On Tue, Nov 14, 2017 at 05:37:22AM +0100, Just a Turd wrote: [...] > But why does something always go wrong?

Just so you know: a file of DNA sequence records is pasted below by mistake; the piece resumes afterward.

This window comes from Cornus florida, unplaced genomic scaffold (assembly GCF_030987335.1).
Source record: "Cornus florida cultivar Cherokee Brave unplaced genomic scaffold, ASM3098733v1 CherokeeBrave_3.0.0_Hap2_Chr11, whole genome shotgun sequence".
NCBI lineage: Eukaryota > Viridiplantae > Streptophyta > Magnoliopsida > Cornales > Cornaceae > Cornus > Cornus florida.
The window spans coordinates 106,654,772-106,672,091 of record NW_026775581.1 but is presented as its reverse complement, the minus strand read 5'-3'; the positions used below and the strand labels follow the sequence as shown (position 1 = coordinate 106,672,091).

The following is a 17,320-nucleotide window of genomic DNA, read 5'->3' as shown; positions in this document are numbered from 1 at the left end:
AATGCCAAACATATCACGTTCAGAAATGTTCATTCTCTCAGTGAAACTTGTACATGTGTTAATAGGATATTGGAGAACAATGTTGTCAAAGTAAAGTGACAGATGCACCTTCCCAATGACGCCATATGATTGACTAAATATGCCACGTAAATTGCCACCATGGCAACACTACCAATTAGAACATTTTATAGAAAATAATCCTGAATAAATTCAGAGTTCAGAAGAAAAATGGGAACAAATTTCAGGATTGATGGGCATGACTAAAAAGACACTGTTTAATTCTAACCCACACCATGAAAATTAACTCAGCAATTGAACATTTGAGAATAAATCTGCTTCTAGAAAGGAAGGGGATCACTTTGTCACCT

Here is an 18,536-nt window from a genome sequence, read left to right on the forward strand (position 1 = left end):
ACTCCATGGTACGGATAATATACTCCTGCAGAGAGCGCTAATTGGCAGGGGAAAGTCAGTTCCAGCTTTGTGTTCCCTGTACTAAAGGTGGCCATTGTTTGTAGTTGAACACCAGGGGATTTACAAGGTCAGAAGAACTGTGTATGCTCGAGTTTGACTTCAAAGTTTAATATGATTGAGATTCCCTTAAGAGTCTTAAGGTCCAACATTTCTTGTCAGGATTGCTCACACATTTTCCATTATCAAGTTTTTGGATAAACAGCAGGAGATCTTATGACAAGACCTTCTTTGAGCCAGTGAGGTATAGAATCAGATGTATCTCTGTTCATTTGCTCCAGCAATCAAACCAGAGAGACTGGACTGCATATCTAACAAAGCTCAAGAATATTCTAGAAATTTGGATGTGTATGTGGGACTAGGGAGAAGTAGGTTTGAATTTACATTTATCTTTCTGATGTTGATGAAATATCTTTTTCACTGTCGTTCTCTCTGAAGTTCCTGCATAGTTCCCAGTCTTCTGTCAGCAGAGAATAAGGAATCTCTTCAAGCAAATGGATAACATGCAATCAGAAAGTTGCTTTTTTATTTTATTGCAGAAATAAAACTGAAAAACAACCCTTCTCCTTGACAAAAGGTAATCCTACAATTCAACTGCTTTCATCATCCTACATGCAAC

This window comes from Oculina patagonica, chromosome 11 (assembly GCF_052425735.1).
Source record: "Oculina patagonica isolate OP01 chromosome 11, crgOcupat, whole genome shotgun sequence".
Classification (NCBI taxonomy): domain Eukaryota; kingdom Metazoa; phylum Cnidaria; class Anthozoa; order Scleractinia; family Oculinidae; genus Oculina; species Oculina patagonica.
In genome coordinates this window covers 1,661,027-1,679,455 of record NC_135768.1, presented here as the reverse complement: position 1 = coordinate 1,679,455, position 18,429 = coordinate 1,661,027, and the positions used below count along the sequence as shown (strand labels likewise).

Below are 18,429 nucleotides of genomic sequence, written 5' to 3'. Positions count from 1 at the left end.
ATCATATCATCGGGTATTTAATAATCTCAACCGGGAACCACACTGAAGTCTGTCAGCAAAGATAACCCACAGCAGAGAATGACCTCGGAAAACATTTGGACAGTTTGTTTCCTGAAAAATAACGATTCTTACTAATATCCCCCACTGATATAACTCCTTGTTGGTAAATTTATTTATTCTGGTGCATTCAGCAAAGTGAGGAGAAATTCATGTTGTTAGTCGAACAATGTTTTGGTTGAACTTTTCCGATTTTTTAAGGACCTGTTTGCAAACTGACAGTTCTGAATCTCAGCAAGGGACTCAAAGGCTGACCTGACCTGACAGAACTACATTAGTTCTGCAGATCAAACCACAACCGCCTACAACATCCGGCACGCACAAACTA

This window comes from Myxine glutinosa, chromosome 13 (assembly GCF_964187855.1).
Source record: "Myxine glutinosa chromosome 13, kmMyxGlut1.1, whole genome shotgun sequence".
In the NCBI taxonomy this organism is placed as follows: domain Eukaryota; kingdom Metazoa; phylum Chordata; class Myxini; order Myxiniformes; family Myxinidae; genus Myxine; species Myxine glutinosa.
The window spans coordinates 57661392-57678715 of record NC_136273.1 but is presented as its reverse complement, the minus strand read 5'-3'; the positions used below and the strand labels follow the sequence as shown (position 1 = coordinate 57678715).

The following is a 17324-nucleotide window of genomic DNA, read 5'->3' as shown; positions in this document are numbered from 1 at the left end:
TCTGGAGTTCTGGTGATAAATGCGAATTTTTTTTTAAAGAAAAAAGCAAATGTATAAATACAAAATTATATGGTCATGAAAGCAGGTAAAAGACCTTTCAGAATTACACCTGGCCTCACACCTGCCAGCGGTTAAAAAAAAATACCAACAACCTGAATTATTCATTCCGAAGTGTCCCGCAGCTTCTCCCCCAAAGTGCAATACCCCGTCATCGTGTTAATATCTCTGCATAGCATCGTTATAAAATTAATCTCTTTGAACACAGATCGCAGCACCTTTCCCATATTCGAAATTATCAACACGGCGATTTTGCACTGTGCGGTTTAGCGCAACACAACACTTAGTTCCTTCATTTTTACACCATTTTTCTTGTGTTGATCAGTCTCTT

Judging from what you wrote in your rant, you made use of pretty advanced pieces of Git functionality. As with any advanced tools I can think of, their successful usage requires advanced mastery of them. While some people like to put forward arguments that, say, an imaginary GUI could have successfully hands-held you through that process, I doubt such a solution is feasible, and I don't mean that it's impossible to create - I mean it would be impossible to use: to solitict a solution from you in any situation where you could carry out several different actions, it would have to educate you on the matters surrounding that situation and ask your consent. I'd say that such solution would be impenetrable for a human. Consider a carpenter's toolbox, in which each of the tools tries to educate you on the laws of physics each time you attempt to wield it. Git does have sharp tools in its disposal. They require learning how they work, and practicing. Or you can ignore most of them and use just the most basic ones. > It's such unfriendly software... :(. Practically, I'd say you should learn about the Git reflog. That's the special place in a Git repository which recoard each "drastic" movement of any branch or tag being operated on. Drastic means "which would otherwise lead to loss of the artefact being operated on". The reflog allows you to recover from any "oops!" case which occur from improper assumptions about how particular Git commands behave. -- You received this message because you are subscribed to the Google Groups "Git for human beings" group. To unsubscribe from this group and stop receiving emails from it, send an email to git-users+unsubscr...@googlegroups.com. For more options, visit https://groups.google.com/d/optout.